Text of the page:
May 10, 2014

I’ve been thinking about “the story.” Not the story of running in Louisiana but how to tell a story. Specifically, how to tell a story of 5K in 50 States when the story isn’t yet clear to me. What I know of the Louisiana story is what I posted on Facebook a year and a half ago: “Then there was that time Rachel dropped me off at the Mississippi-Louisiana state line to run 3.1 miles in the swamp.”

It sounds like the beginning to a good story: “Wisconsin/Seattle girl travels to the bayou and encounters…..” But what happened is less than that. Rachel did drop me off to run in the swamp but that’s about all there is to it. I remember feeling like I was the only runner zipping through the small town of Slidell, running past an empty bar of broken windows, a water tank with a faded painting of a rose, and a willow tree roped off by a metal chain and a ‘no trespassing’ sign. There were stories but they weren’t happening to me. I remember a manhole warning of the sewer underneath, half hoping I would trip and fall in the swamp sewage water, not for the experience but for the story. Instead, the story lies only in the fact that after Louisiana I could say I had run in twenty states. I was two-fifths there.

I started thinking about the story this weekend after a talk given by Drew Barrymore to promote her new book of personal essays. As Drew told her tales I was reminded that she is an actress, not a story teller. When everything is dramatic nothing is dramatic. When the F word is an every other adjective, meaning is lost. Drew’s brand is the free-spirited flower child, not storyteller. If a person can be emancipated from their parents at age fourteen, flash Dave Letterman on live TV and still not be able to tell a good story, what did it take to tell one?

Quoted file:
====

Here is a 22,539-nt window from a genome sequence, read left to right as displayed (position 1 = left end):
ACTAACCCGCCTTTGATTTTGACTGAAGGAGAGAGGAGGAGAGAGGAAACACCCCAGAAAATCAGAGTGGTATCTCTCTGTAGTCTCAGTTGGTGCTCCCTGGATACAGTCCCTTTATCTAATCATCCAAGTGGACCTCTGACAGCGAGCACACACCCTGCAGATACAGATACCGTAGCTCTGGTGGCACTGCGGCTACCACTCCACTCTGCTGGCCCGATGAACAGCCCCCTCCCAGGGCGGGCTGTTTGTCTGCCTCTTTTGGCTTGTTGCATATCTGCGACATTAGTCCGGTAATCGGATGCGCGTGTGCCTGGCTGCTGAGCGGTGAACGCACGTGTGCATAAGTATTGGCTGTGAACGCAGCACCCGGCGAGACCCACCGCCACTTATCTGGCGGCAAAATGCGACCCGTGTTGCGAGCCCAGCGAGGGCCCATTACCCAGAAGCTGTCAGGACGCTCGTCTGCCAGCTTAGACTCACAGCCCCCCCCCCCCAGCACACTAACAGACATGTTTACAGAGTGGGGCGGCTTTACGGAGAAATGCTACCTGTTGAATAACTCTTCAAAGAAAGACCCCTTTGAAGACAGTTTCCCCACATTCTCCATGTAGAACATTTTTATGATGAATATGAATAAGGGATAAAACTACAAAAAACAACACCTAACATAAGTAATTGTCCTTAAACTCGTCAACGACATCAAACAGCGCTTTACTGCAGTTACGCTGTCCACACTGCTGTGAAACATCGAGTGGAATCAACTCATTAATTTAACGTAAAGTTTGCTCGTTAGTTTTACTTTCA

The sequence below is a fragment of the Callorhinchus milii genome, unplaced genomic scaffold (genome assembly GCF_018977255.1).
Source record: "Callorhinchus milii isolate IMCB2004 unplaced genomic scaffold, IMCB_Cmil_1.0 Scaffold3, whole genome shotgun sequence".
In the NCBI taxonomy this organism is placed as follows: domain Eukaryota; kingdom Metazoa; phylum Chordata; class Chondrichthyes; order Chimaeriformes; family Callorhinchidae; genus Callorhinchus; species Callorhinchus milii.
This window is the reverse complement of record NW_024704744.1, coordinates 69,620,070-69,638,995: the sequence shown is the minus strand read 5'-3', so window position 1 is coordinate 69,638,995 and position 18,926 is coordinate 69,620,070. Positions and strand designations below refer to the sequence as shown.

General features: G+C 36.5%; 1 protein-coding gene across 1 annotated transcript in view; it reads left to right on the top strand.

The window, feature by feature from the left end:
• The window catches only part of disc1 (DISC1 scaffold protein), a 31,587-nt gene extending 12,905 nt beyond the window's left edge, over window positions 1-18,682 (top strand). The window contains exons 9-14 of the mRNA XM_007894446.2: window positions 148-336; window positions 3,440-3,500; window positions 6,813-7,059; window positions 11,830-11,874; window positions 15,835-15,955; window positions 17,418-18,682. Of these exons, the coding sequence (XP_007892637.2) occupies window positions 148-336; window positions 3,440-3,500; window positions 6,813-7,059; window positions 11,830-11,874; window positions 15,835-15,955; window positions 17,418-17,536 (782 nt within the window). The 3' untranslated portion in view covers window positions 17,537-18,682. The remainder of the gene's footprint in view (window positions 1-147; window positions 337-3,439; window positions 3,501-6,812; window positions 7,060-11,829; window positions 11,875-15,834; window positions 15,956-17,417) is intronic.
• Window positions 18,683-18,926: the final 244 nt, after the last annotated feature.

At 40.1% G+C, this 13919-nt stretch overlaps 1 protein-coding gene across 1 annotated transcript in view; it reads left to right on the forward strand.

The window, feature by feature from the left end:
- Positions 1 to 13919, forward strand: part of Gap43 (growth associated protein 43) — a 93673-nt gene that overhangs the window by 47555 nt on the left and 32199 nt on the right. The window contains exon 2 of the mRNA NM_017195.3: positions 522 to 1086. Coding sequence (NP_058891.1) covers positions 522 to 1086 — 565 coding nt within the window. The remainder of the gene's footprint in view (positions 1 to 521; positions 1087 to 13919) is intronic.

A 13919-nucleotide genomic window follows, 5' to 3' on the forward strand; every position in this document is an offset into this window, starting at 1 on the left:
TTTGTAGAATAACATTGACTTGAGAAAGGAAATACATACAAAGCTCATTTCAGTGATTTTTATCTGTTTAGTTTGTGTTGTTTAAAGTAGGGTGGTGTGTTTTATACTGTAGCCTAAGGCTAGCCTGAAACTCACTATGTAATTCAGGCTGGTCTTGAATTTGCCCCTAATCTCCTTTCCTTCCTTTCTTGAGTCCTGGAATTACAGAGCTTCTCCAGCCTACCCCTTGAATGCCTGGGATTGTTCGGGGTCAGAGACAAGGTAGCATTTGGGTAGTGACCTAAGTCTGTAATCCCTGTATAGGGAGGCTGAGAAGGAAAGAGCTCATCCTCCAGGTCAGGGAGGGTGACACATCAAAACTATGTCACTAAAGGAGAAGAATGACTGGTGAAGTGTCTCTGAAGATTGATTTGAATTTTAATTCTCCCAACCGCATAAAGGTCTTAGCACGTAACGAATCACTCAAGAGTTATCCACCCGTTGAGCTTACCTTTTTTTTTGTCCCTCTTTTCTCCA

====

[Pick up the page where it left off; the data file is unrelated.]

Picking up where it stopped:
And then I had a blind date at 9:30 at night on a Sunday for a screening of Woody Allen’s Manhattan. Manhattan was my gateway Woody, before I shifted from identifying with young, hopeful Tracy to kooky Annie Hall. At intermission my photographer date turned to me in the dark, eyes lit up, the most at ease I’d seen him, and said: “I love the wide angle shots.” From then on I switched from studying the storyline to the cinematography. I watched where the light came from. I watched Woody and Diane converse in the dark planetarium scene, shadows outlined by artificial moon glow. I watched them argue in his living room, illuminated by a glowing, white table lamp. I studied Tracy reading on the sofa, spot lit by a floor lamp. And of course the famous bridge scene, a wash of gray sky, diamond lights draped across the Queensboro Bridge, the backs of our two leads like black cardboard cutouts. I thought about all of those little stories told in blackness, almost in the dark. I thought about the sweeping skyline scenes synced to the Gershwin score like a fireworks show. Maybe to tell a story you don’t need the whole story. You don’t need to fall in a sewer pit or put dramatic emphasis on every twist. Maybe you just need a lot of Gershwin and little hope. Maybe, as Tracy says in one of my favorite last lines to a movie, “you have to have a little faith in people.” Have faith in the story. Step into the dark room and turn on the light.


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